Where this book will especially please young outer space buffs is when the little aliens go looking for a home. They pass all the planets in our solar system. The artist uses coloration from NASA photographs, and though the Author’s Note at the end does make no claims that this is a science book, they did try to portray the planets as accurately as possible.

Now, never mind that they are going at the speed of light, yet the Big Bad Robot keeps gaining on them. Never mind that the sizes of the aliens and planets are all out of proportion. This is a fun story with cute aliens, and a nice message: Always stick together.

And it’s fun to read aloud! Here’s the part where the little aliens are together, being confronted by the Big Bad Robot:

No sooner had Bork and Gork slammed Nklxwcyz’s solid space-rock door than they heard the Robot rumbling.

“Little alien! Little alien!” he queeked. “LET ME COME IN!”

“Not by the slime on my chinny chin chin!” cried Nklxwcyz.

“Then I will smack and crack and whack your house down!” zeeped the Robot.

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Conference Corner — Morris Awards and YALSA Nonfiction Awards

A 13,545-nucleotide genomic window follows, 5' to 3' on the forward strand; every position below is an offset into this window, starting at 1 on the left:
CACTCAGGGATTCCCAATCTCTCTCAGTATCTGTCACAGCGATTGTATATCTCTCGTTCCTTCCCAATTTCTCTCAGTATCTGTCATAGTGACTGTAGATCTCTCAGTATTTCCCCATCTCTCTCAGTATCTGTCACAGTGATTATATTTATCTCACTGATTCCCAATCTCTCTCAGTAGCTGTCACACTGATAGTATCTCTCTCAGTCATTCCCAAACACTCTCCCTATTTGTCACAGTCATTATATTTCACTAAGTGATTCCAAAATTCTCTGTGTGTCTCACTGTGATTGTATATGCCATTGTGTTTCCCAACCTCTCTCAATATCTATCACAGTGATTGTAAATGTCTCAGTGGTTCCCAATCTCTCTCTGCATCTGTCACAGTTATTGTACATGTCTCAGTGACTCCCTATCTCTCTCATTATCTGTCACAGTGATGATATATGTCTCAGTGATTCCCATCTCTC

The final event of ALA Midwinter Meeting that I attended was the Morris Award and YALSA Nonfiction Award ceremony. I like the way those two awards announce a short list, so that the winners can be there for the ceremony. This year, it turned out that Morris Award Winner John Corey Whaley also won the Printz Award. He was a happy man. I spotted him in the exhibits after the award announcements.

Those are the Morris Award stickers for his book.

Of course, I had to get a picture with him, as did many other youth services librarians. We wanted him to know that to us, he’s a rock star.

At the Award ceremony, some of the authors spoke by video, but I took notes for the ones who spoke in person.

First was Guadalupe Garcia McCall, Morris Honor winning author of Under the Mesquite:
She got the news of winning the Honor while teaching, which was so appropriate, because she wrote the book while teaching.
She remembered being hungry for understanding. Books showed the world to her, empowered her.